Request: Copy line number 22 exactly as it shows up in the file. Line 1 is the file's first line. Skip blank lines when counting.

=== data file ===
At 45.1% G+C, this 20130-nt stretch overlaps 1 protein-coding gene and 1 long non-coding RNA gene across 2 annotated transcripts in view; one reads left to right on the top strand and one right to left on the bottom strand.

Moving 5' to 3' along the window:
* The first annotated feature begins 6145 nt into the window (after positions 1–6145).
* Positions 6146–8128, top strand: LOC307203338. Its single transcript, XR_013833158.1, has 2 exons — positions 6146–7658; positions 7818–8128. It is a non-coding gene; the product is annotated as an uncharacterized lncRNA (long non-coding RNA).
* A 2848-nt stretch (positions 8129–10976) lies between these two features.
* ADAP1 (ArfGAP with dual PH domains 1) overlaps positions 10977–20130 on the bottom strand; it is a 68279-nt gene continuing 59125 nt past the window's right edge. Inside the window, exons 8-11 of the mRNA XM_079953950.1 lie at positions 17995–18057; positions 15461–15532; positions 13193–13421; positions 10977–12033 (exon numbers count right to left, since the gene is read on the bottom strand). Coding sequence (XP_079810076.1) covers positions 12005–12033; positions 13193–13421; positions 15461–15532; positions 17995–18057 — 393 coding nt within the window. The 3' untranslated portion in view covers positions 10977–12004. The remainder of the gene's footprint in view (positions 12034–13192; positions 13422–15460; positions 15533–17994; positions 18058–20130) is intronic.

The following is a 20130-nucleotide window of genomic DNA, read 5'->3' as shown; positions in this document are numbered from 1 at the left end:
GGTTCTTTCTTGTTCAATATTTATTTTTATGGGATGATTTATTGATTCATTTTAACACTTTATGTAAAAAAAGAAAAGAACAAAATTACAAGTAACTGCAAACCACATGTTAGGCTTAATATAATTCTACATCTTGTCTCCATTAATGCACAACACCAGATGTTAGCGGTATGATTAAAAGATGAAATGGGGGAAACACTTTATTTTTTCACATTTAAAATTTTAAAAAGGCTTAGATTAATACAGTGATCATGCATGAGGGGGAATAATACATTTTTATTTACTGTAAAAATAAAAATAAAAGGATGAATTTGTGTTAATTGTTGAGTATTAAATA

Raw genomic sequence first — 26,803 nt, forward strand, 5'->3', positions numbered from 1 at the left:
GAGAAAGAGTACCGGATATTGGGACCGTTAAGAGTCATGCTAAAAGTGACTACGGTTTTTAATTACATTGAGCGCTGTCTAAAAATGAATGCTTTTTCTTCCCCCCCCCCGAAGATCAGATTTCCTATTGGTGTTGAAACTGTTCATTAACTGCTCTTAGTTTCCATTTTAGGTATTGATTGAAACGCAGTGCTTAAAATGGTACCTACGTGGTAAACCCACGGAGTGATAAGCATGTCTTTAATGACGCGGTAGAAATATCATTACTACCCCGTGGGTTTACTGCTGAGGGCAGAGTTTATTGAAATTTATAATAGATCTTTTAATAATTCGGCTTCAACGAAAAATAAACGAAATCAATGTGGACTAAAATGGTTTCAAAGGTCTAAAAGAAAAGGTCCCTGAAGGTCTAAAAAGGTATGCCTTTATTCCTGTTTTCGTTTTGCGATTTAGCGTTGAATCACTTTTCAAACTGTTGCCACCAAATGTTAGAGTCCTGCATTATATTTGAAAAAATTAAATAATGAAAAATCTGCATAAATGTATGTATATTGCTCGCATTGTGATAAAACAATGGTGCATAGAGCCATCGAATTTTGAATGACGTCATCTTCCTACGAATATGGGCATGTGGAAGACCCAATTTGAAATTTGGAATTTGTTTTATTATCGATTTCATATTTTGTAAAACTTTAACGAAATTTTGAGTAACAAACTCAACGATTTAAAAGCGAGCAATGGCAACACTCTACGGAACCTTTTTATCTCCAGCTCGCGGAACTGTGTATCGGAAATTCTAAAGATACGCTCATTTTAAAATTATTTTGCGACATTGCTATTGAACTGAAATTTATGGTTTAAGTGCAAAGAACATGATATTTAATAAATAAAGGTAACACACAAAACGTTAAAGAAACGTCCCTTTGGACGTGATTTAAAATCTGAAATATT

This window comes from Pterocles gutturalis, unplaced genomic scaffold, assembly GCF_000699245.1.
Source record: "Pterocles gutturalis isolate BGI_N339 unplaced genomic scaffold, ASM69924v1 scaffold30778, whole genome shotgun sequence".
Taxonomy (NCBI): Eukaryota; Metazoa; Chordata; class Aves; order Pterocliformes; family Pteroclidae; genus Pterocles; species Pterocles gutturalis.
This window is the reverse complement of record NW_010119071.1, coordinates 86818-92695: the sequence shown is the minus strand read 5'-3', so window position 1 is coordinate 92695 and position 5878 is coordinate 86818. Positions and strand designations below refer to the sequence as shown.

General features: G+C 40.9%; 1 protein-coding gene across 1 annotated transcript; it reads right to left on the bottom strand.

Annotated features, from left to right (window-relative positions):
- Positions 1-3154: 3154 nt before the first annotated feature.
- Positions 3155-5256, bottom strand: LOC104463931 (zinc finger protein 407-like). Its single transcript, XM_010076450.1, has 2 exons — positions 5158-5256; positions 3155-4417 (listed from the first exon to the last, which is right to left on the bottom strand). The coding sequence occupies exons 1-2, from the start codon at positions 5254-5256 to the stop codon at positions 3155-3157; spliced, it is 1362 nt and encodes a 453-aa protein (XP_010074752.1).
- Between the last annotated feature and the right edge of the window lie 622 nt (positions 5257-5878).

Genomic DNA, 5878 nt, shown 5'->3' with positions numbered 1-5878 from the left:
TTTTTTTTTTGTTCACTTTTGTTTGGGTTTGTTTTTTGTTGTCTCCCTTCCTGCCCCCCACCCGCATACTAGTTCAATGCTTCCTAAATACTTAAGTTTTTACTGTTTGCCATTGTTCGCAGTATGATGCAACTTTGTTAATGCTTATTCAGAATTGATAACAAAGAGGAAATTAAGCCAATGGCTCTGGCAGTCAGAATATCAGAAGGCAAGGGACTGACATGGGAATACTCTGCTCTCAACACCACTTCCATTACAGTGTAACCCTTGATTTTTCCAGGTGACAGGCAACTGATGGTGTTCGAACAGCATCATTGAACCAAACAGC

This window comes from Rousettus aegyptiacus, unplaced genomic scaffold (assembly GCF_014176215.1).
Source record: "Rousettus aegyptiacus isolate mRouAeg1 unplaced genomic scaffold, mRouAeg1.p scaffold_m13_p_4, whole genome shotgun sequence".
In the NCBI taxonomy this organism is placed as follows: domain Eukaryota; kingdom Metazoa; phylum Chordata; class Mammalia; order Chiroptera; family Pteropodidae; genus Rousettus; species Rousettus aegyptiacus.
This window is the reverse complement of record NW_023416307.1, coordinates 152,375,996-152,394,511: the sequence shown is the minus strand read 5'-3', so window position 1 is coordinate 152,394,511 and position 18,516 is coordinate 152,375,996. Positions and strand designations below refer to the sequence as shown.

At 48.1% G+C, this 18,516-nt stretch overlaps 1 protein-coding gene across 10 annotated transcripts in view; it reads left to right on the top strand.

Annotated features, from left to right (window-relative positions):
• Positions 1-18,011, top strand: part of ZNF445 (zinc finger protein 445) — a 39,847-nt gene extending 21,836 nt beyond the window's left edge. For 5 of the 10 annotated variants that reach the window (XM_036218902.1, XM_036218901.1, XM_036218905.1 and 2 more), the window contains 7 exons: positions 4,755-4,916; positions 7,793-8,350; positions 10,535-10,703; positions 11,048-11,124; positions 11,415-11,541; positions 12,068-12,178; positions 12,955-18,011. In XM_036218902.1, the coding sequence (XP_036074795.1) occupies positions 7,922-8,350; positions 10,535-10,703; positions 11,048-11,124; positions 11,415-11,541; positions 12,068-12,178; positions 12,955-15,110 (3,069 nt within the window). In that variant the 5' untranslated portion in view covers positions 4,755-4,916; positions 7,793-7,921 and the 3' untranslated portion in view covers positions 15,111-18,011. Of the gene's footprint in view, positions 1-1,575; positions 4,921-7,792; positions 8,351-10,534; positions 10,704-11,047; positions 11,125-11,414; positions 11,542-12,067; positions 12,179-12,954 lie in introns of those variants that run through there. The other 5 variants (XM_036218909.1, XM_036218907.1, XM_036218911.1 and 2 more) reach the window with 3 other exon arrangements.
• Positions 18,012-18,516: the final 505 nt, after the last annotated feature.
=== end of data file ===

This window comes from Rousettus aegyptiacus, unplaced genomic scaffold (assembly GCF_014176215.1).